Posted by Amy Andrews

Categories * Weeknight Dinners, Main, Pasta, Rice & Grains, Veggies

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Mushrooms & Polenta

When I first saw the photo of the New York Times “Fresh and Wild Mushroom Stew“, I could practically taste it.  Over a bowl of steamy polenta.  This dish…I couldn’t get it out of my mind.  And I’m not even a big mushroom fan.


Eventually I had the supplies, including two pounds of mushrooms:  mostly creminis, a few chanterelles, and a crinkly bag from Mikuni Wild Harvest, “buna shimeji”.  The cooking went surprisingly quickly; mushrooms yield their complex flavors without much coaxing.


Any mix of mushrooms will do, but if you have access to beautiful wild ones, like these chanterelles, your dish will have better flavor.  Getting the mushrooms clean and prepped takes the most time, but you can do that while your dried mushroom broth simmers on the stove.  Brush the dirt off each mushroom using a minimal amount of water, lest they get waterlogged.  I work over the sink with a slow trickle of water from the faucet, mushroom in one hand, soft-bristled mushroom brush (or damp paper towel) in the other.  I set a clean kitchen towel to the side and transfer each mushroom there when it is clean.  Remember, you’re going for clean enough.


Polenta Basics:  Bring 4 cups water to boil, add a teaspoon sea salt, 1 cup polenta and simmer about 15 minutes, stirring occasionally.  Once cooked, add in a tablespoon or two of butter, or olive oil, or a little of each to finish.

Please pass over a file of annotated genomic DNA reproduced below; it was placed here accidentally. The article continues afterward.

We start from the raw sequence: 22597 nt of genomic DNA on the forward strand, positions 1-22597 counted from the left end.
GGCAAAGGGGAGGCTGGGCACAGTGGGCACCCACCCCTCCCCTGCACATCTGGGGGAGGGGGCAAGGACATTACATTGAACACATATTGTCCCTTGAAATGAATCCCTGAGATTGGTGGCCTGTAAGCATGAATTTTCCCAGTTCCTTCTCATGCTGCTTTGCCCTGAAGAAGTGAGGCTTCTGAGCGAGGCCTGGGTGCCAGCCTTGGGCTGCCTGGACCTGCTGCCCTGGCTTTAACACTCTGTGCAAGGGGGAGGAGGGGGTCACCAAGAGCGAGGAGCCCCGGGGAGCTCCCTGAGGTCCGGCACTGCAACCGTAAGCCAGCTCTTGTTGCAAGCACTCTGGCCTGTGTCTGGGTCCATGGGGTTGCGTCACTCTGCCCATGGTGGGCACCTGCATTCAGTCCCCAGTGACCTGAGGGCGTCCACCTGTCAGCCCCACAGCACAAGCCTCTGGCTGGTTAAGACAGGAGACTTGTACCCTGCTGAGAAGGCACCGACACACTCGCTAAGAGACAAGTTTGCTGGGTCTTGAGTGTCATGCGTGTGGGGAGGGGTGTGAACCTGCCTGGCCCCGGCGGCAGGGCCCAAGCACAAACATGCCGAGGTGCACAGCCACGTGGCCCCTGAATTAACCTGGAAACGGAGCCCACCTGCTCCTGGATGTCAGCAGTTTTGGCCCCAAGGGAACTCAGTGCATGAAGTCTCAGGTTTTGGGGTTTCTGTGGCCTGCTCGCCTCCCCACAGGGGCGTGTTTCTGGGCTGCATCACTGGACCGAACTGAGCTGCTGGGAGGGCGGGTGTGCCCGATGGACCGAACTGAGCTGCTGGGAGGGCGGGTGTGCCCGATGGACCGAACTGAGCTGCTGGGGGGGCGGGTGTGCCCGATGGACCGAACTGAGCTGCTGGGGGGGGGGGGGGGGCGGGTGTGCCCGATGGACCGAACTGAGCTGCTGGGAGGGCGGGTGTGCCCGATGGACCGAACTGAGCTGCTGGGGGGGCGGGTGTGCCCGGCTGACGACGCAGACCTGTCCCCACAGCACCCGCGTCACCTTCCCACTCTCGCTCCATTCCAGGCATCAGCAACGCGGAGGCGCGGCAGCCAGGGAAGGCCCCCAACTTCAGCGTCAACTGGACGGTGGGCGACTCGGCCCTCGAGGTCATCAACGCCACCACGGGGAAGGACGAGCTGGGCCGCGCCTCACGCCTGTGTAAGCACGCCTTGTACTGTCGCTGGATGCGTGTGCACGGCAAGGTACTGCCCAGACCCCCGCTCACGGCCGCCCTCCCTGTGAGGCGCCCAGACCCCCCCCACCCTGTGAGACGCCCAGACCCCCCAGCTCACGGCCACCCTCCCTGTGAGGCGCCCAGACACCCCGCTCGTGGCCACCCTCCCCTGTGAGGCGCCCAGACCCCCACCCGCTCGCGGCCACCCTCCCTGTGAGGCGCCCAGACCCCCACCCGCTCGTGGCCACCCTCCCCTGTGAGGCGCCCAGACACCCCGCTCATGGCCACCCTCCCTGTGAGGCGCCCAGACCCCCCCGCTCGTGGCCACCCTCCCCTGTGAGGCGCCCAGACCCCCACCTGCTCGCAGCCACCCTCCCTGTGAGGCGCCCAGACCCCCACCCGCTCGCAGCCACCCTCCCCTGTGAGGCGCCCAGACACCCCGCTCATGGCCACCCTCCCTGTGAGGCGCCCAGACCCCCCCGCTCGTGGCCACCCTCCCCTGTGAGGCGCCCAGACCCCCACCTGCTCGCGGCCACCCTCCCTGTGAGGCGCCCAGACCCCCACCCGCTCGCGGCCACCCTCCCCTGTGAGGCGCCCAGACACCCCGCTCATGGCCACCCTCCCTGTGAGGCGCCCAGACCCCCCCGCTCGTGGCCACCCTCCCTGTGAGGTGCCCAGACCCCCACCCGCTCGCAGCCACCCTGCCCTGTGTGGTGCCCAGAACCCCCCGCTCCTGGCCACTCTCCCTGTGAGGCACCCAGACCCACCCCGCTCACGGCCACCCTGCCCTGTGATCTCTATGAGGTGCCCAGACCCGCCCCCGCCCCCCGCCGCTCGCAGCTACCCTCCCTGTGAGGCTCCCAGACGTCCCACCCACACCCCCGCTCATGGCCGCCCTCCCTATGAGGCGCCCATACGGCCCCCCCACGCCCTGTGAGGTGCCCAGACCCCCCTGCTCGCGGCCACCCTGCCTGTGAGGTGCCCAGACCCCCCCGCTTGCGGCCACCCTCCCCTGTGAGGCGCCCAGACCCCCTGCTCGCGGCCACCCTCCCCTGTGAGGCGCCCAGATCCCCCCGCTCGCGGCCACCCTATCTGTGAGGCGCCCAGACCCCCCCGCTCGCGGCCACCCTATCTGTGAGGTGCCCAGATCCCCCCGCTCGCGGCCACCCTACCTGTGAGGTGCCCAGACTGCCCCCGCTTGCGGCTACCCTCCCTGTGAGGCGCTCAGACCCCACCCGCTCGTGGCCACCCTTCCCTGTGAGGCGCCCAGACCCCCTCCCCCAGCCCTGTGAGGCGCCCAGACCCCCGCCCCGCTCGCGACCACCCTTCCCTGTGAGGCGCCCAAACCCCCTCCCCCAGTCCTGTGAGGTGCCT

Mushrooms & Polenta

Yield: 4-6 servings


  • 1 ½ pounds cultivated brown mushrooms, like shiitake, cremini or portobello
  • ½ pound pale wild mushrooms, like chanterelles (or king trumpets, oyster, etc.)
  • 3 tablespoons olive oil, divided
  • 1 yellow onion, peeled and diced
  • pinch of salt
  • 1 tablespoon tomato paste
  • 1 teaspoon fresh thyme, chopped
  • 1 teaspoon fresh sage or rosemary, chopped
  • pinch red pepper flakes or cayenne
  • 3 small ripe tomatoes, peeled, seeded and chopped
  • 1 tablespoon all-purpose flour
  • pinch of salt and a few grinds of fresh black pepper
  • 1 tablespoon unsalted butter
  • 3 garlic cloves, minced and mashed with 1/2 teaspoon salt
  • dried mushroom broth ingredients (or use Rapunzel instant bouillon, vegetable broth)
  • 4 cups water
  • 1 onion, peeled and halved or 6 green onions, split
  • 1 carrot, peeled and quartered
  • 1 celery stalk, quartered
  • 1/4 oz. dried porcini mushrooms (or other dried mushrooms), crumbled
  • 1 bay leaf


  1. Start dried mushroom broth: Bring 4 cups water to boil, add the onion, carrot, celery, dried mushrooms, and bay leaf. Lower heat to maintain a slow simmer for 30 minutes. Remove from heat, strain and discard solids.
  2. Clean mushrooms, keeping colors separate, and trim tough stems. Slice mushrooms about 1/8-inch thick.
  3. In a wide skillet, warm 2 tablespoons olive oil over medium high heat. Add the onion and cook, stirring with a wooden spoon, until onion is softened and browned, about 10 minutes. Remove from pan and set aside.
  4. Return pan to heat, add 1 more tablespoon oil. Add the brown mushrooms, sprinkle with a pinch of salt and stir-fry about 5 minutes. Lower heat to medium and add the tomato paste, thyme, sage, and red pepper and stir. Add tomatoes and cook for a minute.
  5. Sprinkle 1 tablespoon flour over all, stir, and cook for a couple minutes. Add reserved onions, 1 cup dried mushroom broth, and stir a minute, until thickened. Gradually add 1 more cup of broth and cook for a couple minutes, sauce should have gravy-like consistency; thin with more broth if necessary. Taste for seasoning and add an additional pinch of salt and some freshly ground black pepper if desired.
  6. Push cooked mushrooms to sides of pan and add 1 tablespoon butter to the middle of the pan. When butter begins to brown, add the chanterelles and sauté for a couple minutes, until they begin to brown. Add the garlic-salt mash and cook for a minute more. All done! Serve over freshly cooked polenta.

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